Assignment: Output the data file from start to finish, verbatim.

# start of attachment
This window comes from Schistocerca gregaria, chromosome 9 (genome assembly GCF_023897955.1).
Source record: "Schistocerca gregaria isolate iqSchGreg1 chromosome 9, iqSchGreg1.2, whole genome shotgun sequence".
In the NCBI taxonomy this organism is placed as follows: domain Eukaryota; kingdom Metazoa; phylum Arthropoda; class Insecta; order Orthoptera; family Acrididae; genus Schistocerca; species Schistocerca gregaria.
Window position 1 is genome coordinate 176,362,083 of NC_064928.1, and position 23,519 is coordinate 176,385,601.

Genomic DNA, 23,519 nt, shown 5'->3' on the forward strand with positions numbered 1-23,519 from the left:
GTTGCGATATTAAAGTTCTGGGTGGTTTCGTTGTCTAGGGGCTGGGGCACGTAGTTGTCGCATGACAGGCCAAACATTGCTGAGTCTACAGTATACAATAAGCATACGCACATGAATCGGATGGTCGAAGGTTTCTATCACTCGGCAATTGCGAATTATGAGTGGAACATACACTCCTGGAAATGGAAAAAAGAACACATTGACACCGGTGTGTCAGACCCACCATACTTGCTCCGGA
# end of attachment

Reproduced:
This window comes from Schistocerca gregaria, chromosome 9 (genome assembly GCF_023897955.1).
Source record: "Schistocerca gregaria isolate iqSchGreg1 chromosome 9, iqSchGreg1.2, whole genome shotgun sequence".
In the NCBI taxonomy this organism is placed as follows: domain Eukaryota; kingdom Metazoa; phylum Arthropoda; class Insecta; order Orthoptera; family Acrididae; genus Schistocerca; species Schistocerca gregaria.
Window position 1 is genome coordinate 176,362,083 of NC_064928.1, and position 23,519 is coordinate 176,385,601.

Genomic DNA, 23,519 nt, shown 5'->3' on the forward strand with positions numbered 1-23,519 from the left:
GTTGCGATATTAAAGTTCTGGGTGGTTTCGTTGTCTAGGGGCTGGGGCACGTAGTTGTCGCATGACAGGCCAAACATTGCTGAGTCTACAGTATACAATAAGCATACGCACATGAATCGGATGGTCGAAGGTTTCTATCACTCGGCAATTGCGAATTATGAGTGGAACATACACTCCTGGAAATGGAAAAAAGAACACATTGACACCGGTGTGTCAGACCCACCATACTTGCTCCGGA